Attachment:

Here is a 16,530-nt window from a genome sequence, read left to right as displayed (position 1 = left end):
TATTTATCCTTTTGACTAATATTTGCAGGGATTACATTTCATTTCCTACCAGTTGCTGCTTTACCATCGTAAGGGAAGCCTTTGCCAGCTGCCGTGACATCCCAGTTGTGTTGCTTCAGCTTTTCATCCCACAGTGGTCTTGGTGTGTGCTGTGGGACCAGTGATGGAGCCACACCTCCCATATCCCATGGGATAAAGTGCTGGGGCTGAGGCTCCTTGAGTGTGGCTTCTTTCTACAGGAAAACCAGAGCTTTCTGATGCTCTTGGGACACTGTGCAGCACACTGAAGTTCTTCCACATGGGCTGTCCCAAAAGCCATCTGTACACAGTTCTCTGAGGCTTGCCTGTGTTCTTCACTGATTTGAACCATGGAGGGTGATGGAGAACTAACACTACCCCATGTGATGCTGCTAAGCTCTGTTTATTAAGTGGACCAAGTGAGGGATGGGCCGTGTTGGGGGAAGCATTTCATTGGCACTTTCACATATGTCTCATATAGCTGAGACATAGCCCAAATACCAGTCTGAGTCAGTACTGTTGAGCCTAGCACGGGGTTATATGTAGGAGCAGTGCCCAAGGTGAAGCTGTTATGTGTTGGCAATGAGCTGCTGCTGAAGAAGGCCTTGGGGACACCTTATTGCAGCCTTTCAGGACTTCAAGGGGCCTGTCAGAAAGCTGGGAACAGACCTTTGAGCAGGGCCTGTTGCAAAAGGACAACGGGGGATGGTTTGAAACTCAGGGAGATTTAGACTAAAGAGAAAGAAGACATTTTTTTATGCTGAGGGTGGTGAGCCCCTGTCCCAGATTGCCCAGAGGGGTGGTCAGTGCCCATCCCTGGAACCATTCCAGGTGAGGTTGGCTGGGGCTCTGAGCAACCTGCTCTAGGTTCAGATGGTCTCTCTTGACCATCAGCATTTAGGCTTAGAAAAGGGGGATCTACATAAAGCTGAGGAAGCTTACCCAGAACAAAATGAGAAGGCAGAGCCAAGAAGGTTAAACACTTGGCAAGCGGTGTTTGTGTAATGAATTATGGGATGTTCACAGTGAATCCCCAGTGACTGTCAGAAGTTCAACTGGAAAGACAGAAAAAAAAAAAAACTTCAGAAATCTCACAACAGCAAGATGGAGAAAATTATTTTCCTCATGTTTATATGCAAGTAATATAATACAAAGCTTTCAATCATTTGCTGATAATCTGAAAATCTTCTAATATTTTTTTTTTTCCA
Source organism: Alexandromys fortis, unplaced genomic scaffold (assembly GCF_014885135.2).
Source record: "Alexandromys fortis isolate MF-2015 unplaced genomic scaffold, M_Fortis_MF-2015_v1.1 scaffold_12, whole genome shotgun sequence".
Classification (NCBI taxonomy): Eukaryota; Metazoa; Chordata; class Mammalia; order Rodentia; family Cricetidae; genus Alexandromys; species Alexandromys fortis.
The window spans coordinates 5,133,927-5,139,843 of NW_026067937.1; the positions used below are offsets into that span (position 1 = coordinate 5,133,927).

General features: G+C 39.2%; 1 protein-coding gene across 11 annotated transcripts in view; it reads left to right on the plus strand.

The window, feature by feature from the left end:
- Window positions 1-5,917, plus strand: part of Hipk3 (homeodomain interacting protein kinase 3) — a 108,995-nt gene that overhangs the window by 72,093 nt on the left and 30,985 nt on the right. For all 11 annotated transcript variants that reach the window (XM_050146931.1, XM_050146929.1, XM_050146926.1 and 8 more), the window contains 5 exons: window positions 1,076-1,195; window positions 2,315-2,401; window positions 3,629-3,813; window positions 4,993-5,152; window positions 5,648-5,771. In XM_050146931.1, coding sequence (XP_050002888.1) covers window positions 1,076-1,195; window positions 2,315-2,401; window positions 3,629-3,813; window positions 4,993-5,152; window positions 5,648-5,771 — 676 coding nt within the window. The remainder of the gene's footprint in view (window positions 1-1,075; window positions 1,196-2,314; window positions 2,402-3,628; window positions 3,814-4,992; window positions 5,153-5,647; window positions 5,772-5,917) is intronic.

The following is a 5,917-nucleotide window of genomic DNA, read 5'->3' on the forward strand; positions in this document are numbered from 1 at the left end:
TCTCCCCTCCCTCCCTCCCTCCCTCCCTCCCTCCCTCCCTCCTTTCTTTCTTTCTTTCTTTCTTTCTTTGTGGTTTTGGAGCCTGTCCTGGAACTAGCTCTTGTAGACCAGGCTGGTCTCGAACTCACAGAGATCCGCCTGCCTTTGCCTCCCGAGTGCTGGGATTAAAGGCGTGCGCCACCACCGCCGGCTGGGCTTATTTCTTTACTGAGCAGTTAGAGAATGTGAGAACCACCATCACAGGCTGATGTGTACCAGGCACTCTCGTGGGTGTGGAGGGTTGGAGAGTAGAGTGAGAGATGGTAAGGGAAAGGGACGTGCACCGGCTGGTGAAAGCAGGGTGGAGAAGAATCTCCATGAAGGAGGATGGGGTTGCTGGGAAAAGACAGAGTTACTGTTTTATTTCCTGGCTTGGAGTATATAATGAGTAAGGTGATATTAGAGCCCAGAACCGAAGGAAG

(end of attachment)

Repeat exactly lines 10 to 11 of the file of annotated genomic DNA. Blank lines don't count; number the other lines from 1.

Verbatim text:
The following is a 5,917-nucleotide window of genomic DNA, read 5'->3' on the forward strand; positions in this document are numbered from 1 at the left end:
TCTCCCCTCCCTCCCTCCCTCCCTCCCTCCCTCCCTCCCTCCTTTCTTTCTTTCTTTCTTTCTTTCTTTGTGGTTTTGGAGCCTGTCCTGGAACTAGCTCTTGTAGACCAGGCTGGTCTCGAACTCACAGAGATCCGCCTGCCTTTGCCTCCCGAGTGCTGGGATTAAAGGCGTGCGCCACCACCGCCGGCTGGGCTTATTTCTTTACTGAGCAGTTAGAGAATGTGAGAACCACCATCACAGGCTGATGTGTACCAGGCACTCTCGTGGGTGTGGAGGGTTGGAGAGTAGAGTGAGAGATGGTAAGGGAAAGGGACGTGCACCGGCTGGTGAAAGCAGGGTGGAGAAGAATCTCCATGAAGGAGGATGGGGTTGCTGGGAAAAGACAGAGTTACTGTTTTATTTCCTGGCTTGGAGTATATAATGAGTAAGGTGATATTAGAGCCCAGAACCGAAGGAAG